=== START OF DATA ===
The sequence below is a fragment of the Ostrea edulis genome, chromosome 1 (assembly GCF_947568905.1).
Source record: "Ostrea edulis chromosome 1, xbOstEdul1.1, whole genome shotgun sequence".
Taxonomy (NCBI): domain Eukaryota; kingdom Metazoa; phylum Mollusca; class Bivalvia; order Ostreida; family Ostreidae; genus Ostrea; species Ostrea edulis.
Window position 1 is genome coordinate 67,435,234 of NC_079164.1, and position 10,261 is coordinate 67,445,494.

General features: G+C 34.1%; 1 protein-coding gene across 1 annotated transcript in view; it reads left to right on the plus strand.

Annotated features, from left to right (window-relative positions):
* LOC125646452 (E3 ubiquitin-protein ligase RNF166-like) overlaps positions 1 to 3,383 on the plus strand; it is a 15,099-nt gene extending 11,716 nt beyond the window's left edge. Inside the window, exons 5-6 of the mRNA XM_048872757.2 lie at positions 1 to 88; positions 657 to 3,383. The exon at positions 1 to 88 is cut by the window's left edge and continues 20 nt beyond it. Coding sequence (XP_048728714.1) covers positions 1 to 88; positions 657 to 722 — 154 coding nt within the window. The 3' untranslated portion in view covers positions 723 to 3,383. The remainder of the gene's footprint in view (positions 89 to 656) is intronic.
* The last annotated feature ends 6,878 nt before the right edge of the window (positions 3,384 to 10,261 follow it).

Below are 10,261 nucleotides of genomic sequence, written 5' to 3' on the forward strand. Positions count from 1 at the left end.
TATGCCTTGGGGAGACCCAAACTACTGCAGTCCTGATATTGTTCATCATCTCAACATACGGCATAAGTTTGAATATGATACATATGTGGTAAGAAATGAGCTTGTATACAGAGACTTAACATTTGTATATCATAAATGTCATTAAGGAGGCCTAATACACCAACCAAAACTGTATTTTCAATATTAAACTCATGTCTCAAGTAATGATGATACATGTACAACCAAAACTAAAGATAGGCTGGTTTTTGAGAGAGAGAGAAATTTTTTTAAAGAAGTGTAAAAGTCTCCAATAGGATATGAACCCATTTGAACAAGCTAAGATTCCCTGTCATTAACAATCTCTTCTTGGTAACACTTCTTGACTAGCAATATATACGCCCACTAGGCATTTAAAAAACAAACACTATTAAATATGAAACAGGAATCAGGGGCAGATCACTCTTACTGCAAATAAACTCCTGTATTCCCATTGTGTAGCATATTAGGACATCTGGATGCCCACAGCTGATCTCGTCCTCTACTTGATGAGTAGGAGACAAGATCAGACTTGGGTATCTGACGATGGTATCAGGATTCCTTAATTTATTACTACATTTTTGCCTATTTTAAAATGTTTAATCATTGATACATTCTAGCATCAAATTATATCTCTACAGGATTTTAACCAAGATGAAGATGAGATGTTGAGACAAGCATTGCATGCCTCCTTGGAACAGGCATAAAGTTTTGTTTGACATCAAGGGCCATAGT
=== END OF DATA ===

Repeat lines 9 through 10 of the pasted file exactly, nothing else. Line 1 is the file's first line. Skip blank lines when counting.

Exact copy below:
Below are 10,261 nucleotides of genomic sequence, written 5' to 3' on the forward strand. Positions count from 1 at the left end.
TATGCCTTGGGGAGACCCAAACTACTGCAGTCCTGATATTGTTCATCATCTCAACATACGGCATAAGTTTGAATATGATACATATGTGGTAAGAAATGAGCTTGTATACAGAGACTTAACATTTGTATATCATAAATGTCATTAAGGAGGCCTAATACACCAACCAAAACTGTATTTTCAATATTAAACTCATGTCTCAAGTAATGATGATACATGTACAACCAAAACTAAAGATAGGCTGGTTTTTGAGAGAGAGAGAAATTTTTTTAAAGAAGTGTAAAAGTCTCCAATAGGATATGAACCCATTTGAACAAGCTAAGATTCCCTGTCATTAACAATCTCTTCTTGGTAACACTTCTTGACTAGCAATATATACGCCCACTAGGCATTTAAAAAACAAACACTATTAAATATGAAACAGGAATCAGGGGCAGATCACTCTTACTGCAAATAAACTCCTGTATTCCCATTGTGTAGCATATTAGGACATCTGGATGCCCACAGCTGATCTCGTCCTCTACTTGATGAGTAGGAGACAAGATCAGACTTGGGTATCTGACGATGGTATCAGGATTCCTTAATTTATTACTACATTTTTGCCTATTTTAAAATGTTTAATCATTGATACATTCTAGCATCAAATTATATCTCTACAGGATTTTAACCAAGATGAAGATGAGATGTTGAGACAAGCATTGCATGCCTCCTTGGAACAGGCATAAAGTTTTGTTTGACATCAAGGGCCATAGT